§ MR. PICKARD (York, W.R., Normanton)
I beg to ask the Secretary of State for the Home Department whether he has received a Memorial from the miners employed at the Strafford Main Collieries, Dodworth, Yorkshire, which alleges that two miners lost their work in consequence of complaining of a bad and dangerous underground travelling road; whether it is a fact that these two miners, along with other miners, complained to the manager of the colliery, and to the Inspector of Mines for the district, and that immediately after this these men were under notice to leave their employment; whether he is aware of the fact that the Inspector, Mr. Wardell, was asked to intervene, and that he did make an ex parte inquiry, after which he refused to take further action; and, considering the importance of this matter, whether he will accede to the men's prayer, and order an inquiry to be made into the facts of the whole case by the Chief (or senior) Inspector of Mines, Mr. Joseph Dickenson?
§ MR. MATTHEWS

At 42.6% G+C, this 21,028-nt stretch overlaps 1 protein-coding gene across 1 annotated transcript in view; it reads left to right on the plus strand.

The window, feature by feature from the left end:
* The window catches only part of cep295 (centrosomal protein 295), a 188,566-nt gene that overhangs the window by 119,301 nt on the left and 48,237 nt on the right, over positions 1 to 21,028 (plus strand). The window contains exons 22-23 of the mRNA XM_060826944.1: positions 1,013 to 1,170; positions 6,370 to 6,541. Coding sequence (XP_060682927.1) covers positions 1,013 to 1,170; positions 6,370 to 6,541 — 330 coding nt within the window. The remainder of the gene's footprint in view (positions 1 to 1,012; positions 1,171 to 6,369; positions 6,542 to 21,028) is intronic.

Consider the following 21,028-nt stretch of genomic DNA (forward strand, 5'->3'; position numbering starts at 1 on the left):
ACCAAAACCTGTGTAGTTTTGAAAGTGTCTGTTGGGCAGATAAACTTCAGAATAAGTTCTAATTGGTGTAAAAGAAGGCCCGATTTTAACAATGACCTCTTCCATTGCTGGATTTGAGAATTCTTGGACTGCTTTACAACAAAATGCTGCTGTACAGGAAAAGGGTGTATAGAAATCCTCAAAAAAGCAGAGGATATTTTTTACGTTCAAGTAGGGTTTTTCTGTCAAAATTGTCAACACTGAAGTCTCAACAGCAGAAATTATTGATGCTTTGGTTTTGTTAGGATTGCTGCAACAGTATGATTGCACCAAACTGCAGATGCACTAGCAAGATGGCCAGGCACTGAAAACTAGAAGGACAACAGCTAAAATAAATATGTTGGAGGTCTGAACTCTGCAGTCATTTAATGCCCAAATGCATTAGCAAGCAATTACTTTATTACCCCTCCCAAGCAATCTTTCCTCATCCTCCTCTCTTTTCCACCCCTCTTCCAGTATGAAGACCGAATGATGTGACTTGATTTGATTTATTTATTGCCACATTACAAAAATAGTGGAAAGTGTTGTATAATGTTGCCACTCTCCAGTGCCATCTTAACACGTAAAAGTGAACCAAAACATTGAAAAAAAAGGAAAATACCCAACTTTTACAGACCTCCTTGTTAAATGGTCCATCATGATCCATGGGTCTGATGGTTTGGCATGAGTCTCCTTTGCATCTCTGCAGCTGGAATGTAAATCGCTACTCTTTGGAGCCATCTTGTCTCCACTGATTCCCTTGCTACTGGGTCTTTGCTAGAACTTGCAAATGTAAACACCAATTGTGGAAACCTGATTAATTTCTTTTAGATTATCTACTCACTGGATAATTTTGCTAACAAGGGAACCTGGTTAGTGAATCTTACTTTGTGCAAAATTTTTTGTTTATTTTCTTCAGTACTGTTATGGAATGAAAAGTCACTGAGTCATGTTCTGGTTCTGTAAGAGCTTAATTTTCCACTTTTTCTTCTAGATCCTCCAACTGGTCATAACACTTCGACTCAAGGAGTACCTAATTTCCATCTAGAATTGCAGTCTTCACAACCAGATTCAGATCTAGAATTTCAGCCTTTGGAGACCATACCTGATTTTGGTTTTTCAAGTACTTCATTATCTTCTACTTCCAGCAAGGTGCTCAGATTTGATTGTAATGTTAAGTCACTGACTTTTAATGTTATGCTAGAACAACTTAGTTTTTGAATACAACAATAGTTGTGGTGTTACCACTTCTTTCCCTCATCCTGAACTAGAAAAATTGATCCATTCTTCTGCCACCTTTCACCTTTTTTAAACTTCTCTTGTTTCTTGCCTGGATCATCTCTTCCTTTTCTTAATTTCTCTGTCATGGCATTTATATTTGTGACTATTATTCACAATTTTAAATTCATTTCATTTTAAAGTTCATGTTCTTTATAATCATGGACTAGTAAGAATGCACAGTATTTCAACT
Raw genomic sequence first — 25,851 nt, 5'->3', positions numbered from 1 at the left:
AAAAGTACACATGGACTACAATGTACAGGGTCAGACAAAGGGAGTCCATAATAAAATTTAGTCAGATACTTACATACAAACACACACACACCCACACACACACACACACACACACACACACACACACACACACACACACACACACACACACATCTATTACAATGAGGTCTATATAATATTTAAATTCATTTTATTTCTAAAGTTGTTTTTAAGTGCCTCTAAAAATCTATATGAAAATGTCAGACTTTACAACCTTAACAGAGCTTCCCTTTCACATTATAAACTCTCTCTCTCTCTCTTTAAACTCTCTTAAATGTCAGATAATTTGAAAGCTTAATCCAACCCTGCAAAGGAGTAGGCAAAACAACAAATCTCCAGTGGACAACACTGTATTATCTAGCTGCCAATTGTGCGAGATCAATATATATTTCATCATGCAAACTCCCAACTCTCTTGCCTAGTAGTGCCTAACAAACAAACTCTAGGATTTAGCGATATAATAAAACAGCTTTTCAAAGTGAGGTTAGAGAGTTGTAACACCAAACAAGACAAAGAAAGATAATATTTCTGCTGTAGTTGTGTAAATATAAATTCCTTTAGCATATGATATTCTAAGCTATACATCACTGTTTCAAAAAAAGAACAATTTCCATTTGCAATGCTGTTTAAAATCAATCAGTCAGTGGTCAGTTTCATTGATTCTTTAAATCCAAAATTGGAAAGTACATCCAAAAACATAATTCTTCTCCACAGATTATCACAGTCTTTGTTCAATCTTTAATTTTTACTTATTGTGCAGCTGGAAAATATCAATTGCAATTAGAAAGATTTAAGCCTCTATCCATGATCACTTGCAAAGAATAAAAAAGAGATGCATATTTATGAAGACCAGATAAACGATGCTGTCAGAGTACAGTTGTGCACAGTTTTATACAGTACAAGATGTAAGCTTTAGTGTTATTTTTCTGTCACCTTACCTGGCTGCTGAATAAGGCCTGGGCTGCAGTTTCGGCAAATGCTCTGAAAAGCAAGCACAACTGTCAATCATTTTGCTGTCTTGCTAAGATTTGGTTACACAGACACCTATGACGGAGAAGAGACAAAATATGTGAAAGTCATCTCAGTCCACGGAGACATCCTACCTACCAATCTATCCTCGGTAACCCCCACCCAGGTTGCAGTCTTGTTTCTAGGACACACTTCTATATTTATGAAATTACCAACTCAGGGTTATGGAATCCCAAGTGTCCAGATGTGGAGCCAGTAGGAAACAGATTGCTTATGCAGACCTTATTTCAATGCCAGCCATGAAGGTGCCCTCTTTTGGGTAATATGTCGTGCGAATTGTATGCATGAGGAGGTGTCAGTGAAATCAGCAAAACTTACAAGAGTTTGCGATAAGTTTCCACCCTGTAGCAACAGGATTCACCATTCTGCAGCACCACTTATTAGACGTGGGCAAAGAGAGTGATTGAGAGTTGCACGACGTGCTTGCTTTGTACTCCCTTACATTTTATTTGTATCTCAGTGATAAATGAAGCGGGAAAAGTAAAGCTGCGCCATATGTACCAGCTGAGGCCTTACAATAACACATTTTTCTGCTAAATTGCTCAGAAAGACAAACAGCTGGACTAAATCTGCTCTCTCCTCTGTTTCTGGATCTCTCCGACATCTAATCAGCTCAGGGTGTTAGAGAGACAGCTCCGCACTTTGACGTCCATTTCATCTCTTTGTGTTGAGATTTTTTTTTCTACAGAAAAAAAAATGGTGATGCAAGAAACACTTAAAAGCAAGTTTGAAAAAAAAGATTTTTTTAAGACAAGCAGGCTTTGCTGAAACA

The answer to the first paragraph is in the affirmative. The Inspector informs me that he did not know the men who were deputed to lay before him the complaints of the miners; and the manager of the mine asserts that he did not know that the two men since dismissed formed part of the deputation, Mr. Wardell had the mine examined by his assistant, and met a deputation of the miners without the presence of the manager. After this inquiry he procured an alteration in the travelling roads, and received the thanks of the Miners' Association for his action in the matter. I cannot direct an inquiry into the causes of the dismissal of the two miners. That is a matter of contract with which I have no power to interfere. That was the only ground on which Mr. Wardell, who is an able 1805 and experienced Inspector, refused to take further action.